IT bellwether Tata Consultancy Services (TCS) kicked off the earnings season with strong revenue growth, but with a sharp margin contraction. Constant currency (fixed exchange rate that eliminates fluctuations when calculating financial performance) revenue grew 1.8 percent quarter-on-quarter in a seasonally weak period.
From a year-on-year basis, at 12.1 percent, it was the highest in the past 14 quarters. Margin contraction of 90 basis points quarter-on-quarter disappointed and was largely due to exorbitant subcontracting charges, which in turn was because of higher cost of doing business.
One basis point is a hundredth of a percentage point.
The Culprit, An Industry Bugbear
It was because of the sharp increase in the cost of doing business that TCS missed its margin target. This aspect is symptomatic of a wider industry trend; it was first highlighted by Hrexaware, an IT, BPO and consulting services company, and software services firm Persistent Systems in the September quarter when they said fulfilling demand was a challenge due to supply crunch.
TCS did manage to fulfill demand, but it was at the cost of margins. The miss in the third quarter also pushed the company’s EBIT margins in the first nine months of the year to 25.7 percent, a shade below its margin guidance band of 26-28 percent. That this happened despite an over 6 percent depreciation in the rupee is a worry.
This puts TCS’ 2018-Y19 margin estimates at risk. If the company ends FY19 with a sub-26 percent growth, it would be the third such year on the trot.
Trouble is the impact is not a blip — limited to one or two quarters — but spread over the medium term. Brokerage CLSA cut TCS’ margins by 60-70 basis points over FY19-21.
Potentially Good Demand Outlook
That said, the company was extremely upbeat about the demand environment. Growth rates have accelerated in the Banking, Financial Services and Insurance vertical (8.6 percent year-on-year), deal wins have grown 20 percent quarter-on-quarter at $5.9 billion with a broad-based pickup across geographies and verticals. Addition of big clients continues to be positive. The number of deals in North America, a vital market, accelerated to $3.1 billion compared with $2.4 billion, BFSI to $2 billion compared with $1.6 billion and retail at $800-900 million compared with $700 million compared to the previous quarter.
What About Macro Concerns?
The market is fretting about macro concerns surrounding trade tensions, Brexit and slowing US growth, but the TCS management said it is too early to take a call on these now. They actually see no reason why the company shouldn’t enjoy a double-digit growth even in 2019-20.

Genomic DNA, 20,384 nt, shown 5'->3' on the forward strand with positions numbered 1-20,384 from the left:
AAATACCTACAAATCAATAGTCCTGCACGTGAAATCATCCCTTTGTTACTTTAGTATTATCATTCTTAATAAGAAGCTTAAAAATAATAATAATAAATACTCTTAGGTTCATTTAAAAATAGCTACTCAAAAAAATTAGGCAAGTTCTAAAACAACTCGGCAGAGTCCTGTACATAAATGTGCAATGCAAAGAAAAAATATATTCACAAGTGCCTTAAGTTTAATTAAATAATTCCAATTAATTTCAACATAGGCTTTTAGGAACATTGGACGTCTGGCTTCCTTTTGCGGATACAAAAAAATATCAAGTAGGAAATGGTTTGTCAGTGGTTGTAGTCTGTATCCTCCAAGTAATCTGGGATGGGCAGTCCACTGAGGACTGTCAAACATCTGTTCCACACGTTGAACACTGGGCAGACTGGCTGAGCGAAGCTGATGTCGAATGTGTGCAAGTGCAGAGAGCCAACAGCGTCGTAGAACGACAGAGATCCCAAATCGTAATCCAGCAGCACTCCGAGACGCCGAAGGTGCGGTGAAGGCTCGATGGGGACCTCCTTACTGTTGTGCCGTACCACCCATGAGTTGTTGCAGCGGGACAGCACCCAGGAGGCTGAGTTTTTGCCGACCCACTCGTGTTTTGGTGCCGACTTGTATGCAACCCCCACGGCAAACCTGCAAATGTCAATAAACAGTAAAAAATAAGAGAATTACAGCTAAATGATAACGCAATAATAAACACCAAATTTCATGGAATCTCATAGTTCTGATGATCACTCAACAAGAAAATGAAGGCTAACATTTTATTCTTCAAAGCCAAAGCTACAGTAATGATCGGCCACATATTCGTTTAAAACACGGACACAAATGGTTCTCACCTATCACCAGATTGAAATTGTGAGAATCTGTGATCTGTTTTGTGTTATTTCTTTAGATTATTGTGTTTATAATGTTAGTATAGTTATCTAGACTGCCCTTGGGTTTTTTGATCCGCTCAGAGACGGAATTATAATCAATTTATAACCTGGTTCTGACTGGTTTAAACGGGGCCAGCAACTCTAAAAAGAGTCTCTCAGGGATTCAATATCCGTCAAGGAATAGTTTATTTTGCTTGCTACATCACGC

The confidence of the management stems from the nature of the deal wins — they are broad based — and accelerating rather the concentrated order book of the past. The only pockets of weakness have been the performance of the BFSI vertical in the UK and the manufacturing vertical, led by the automotive sector. Clients in the UK and continental Europe are cautiously spending waiting to see which direction Brexit takes.
The CEO’s Take
Rajesh Gopinathan is also sanguine about the strong demand environment. CNBC-TV18 asked whether the fresh hires of more than 6,800 plus in the December quarter (compared with 700 in 2018-19) were to create a local bench. “We were planning to build on a bench but actually the demand is really been stronger than we had originally thought,” he replied.
Growth Over Margins?
Going by the management commentary, the demand environment is strong for the company. TCS seems to be aggressively looking to capture this demand. CNBC-TV18 also asked the management whether this quarter’s story — of strong revenues and margin miss — means the company is willing to trade margins in the near term as well.
“In terms of order of priority, investing for growth and participating on demand and backing the opportunity that we see in the field is a much higher priority for us than defending any given margin band. But we are quite confident that having participated, having invested the structure in the industry is such that we should be able to get back into our decided band over a period of time,” Gopinathan said.
The TCS stock has already corrected more than 19 percent from its lifetime peak of 2,275 hit in September 2018, but with estimated price earnings valuations of 19–19.5X in 2019-20, it is still the most expensive tier-1 IT stock. The recent correction notwithstanding, the stock is still up 40 percent in the past one year, outperforming the broader market and IT sector.Morgan Stanley estimates that TCS is on track to achieve strong revenue growth (more than 11 percent year-on-year in constant currency terms) in 2019-20, but sees downside risks to the margin expectations and the Street's, given the dismal performance in the third quarter.” The financial services company also highlighted that TCS’ actions on lower attrition rates in onsite geographies, better pricing etc. believe these will take time and margins could face headwinds in the interim.